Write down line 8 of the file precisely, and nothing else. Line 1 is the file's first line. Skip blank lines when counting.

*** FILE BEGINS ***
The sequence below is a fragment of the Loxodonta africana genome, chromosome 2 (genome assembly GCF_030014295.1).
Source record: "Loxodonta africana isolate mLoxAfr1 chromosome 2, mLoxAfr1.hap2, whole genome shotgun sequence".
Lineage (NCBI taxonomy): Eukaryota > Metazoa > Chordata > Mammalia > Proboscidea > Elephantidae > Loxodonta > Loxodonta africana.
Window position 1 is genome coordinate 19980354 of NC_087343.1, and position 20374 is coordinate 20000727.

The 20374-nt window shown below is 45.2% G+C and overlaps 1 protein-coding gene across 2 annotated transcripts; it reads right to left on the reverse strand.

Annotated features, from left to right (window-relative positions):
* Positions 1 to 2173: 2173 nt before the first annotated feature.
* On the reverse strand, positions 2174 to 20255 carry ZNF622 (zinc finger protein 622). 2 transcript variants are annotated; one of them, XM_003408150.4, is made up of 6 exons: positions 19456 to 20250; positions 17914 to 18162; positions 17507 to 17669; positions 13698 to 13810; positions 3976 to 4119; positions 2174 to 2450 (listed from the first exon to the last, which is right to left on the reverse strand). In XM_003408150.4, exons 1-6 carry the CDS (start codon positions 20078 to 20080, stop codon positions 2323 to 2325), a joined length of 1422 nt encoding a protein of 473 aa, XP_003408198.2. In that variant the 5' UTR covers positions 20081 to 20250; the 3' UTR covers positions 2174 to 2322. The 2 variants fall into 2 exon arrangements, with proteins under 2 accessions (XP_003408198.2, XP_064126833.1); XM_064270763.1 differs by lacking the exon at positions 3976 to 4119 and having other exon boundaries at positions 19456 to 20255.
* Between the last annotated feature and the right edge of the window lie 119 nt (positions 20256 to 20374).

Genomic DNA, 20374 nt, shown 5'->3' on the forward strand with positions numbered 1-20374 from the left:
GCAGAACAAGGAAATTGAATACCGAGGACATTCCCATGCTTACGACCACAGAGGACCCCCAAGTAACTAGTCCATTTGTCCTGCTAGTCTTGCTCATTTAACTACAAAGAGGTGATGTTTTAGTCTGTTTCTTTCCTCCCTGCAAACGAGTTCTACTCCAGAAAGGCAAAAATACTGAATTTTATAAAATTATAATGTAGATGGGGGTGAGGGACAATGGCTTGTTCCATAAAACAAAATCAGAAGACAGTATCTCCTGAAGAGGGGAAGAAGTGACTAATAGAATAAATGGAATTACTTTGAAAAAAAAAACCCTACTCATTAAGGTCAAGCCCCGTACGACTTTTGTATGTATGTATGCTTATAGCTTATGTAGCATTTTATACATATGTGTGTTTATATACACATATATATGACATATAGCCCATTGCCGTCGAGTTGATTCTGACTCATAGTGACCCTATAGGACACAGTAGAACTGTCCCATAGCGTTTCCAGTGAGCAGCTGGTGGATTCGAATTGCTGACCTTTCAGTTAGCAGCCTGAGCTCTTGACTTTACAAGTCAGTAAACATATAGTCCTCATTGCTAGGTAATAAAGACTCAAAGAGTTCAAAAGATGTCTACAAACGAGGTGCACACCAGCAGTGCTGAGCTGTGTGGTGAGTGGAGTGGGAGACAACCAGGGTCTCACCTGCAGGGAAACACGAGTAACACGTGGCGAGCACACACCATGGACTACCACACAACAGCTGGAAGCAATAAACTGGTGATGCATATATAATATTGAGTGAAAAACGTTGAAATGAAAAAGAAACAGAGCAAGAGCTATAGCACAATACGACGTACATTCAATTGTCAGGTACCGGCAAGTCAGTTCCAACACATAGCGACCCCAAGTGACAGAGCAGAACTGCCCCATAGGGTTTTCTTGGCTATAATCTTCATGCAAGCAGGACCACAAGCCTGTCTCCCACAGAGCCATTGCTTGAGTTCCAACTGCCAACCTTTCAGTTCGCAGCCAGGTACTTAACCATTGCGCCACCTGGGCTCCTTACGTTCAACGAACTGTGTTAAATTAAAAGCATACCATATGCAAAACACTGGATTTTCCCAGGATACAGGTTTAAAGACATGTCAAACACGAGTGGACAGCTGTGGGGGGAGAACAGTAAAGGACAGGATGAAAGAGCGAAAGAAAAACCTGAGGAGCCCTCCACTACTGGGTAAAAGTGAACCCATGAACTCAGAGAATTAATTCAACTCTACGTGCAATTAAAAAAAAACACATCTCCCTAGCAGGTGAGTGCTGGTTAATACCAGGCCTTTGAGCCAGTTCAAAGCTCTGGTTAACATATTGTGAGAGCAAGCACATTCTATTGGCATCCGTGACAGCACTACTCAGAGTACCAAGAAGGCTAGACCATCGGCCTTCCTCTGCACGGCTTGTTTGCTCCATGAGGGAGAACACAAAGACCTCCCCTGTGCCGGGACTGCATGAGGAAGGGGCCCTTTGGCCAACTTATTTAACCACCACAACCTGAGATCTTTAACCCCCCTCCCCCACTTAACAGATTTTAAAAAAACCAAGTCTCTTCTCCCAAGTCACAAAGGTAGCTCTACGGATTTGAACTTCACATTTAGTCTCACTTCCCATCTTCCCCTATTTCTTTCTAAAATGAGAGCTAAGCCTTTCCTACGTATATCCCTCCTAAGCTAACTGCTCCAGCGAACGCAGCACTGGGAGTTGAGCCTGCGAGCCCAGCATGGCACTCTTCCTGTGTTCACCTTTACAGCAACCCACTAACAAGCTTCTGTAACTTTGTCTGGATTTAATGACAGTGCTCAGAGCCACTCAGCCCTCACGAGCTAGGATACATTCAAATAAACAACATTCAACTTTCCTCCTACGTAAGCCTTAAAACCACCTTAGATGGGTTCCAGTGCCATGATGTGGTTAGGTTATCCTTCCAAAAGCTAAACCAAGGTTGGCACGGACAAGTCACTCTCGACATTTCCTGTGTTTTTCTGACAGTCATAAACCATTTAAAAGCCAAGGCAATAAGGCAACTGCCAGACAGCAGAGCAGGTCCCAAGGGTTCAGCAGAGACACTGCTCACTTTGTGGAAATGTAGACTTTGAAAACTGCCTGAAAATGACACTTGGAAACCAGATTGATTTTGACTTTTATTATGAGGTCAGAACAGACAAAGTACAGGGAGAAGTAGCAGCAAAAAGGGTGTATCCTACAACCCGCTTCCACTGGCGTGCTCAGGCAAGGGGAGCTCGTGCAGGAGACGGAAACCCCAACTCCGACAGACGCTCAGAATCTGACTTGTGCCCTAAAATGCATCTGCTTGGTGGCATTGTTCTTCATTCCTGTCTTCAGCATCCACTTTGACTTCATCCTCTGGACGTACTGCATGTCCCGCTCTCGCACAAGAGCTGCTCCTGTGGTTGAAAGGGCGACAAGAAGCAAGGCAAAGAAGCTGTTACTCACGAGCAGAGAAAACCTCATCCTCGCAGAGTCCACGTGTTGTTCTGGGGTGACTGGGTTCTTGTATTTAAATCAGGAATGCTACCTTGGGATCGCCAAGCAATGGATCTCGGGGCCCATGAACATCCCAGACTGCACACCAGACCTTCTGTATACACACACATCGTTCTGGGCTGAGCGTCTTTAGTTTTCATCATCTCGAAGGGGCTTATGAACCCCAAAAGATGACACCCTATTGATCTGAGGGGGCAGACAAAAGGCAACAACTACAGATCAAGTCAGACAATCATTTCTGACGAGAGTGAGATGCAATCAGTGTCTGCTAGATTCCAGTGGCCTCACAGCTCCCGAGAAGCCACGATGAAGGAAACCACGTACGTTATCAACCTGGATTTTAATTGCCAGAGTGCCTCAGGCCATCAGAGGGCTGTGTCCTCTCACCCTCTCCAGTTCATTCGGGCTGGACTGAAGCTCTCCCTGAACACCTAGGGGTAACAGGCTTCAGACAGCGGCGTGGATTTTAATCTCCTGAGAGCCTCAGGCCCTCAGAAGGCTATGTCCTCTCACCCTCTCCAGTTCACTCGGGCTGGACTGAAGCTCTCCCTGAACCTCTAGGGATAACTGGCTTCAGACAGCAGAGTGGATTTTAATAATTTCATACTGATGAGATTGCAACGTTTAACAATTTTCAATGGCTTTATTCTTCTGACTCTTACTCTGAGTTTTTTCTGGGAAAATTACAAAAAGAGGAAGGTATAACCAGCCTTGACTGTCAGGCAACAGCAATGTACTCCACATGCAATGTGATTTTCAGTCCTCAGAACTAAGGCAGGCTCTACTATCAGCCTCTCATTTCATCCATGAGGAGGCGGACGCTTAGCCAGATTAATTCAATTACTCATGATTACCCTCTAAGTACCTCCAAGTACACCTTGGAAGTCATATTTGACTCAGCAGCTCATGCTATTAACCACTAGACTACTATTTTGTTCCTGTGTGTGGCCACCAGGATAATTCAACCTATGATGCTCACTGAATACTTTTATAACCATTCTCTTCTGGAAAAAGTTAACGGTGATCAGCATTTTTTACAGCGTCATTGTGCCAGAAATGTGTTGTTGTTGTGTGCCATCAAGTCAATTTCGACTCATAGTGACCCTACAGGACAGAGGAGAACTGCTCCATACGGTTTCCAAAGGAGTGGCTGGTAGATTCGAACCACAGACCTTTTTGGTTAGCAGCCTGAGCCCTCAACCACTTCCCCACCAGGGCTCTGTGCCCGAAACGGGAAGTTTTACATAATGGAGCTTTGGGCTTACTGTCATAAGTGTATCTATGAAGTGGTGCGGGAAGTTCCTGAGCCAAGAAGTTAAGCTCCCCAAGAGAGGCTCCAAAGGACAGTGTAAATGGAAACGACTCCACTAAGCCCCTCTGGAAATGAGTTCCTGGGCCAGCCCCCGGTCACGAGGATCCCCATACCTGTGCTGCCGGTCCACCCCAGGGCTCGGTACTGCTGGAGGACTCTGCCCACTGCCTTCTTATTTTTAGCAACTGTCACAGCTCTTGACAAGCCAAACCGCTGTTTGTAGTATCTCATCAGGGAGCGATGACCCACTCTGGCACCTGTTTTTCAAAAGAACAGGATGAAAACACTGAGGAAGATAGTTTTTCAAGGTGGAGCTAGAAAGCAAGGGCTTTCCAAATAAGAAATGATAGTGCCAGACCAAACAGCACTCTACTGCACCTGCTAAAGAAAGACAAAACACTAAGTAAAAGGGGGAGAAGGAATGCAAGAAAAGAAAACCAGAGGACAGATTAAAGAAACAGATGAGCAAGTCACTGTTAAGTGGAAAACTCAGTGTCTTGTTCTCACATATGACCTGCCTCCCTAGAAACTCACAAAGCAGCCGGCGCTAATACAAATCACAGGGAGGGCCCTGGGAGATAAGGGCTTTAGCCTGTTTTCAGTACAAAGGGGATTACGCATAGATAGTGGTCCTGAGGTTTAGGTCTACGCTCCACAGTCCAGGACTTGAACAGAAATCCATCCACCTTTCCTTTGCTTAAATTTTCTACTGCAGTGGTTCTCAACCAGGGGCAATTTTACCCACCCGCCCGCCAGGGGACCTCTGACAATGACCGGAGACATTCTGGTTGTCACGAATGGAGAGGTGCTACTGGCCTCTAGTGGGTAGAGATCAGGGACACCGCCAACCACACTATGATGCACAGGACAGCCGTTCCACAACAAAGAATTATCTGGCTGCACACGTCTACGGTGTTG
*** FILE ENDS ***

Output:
* On the reverse strand, positions 2174 to 20255 carry ZNF622 (zinc finger protein 622). 2 transcript variants are annotated; one of them, XM_003408150.4, is made up of 6 exons: positions 19456 to 20250; positions 17914 to 18162; positions 17507 to 17669; positions 13698 to 13810; positions 3976 to 4119; positions 2174 to 2450 (listed from the first exon to the last, which is right to left on the reverse strand). In XM_003408150.4, exons 1-6 carry the CDS (start codon positions 20078 to 20080, stop codon positions 2323 to 2325), a joined length of 1422 nt encoding a protein of 473 aa, XP_003408198.2. In that variant the 5' UTR covers positions 20081 to 20250; the 3' UTR covers positions 2174 to 2322. The 2 variants fall into 2 exon arrangements, with proteins under 2 accessions (XP_003408198.2, XP_064126833.1); XM_064270763.1 differs by lacking the exon at positions 3976 to 4119 and having other exon boundaries at positions 19456 to 20255.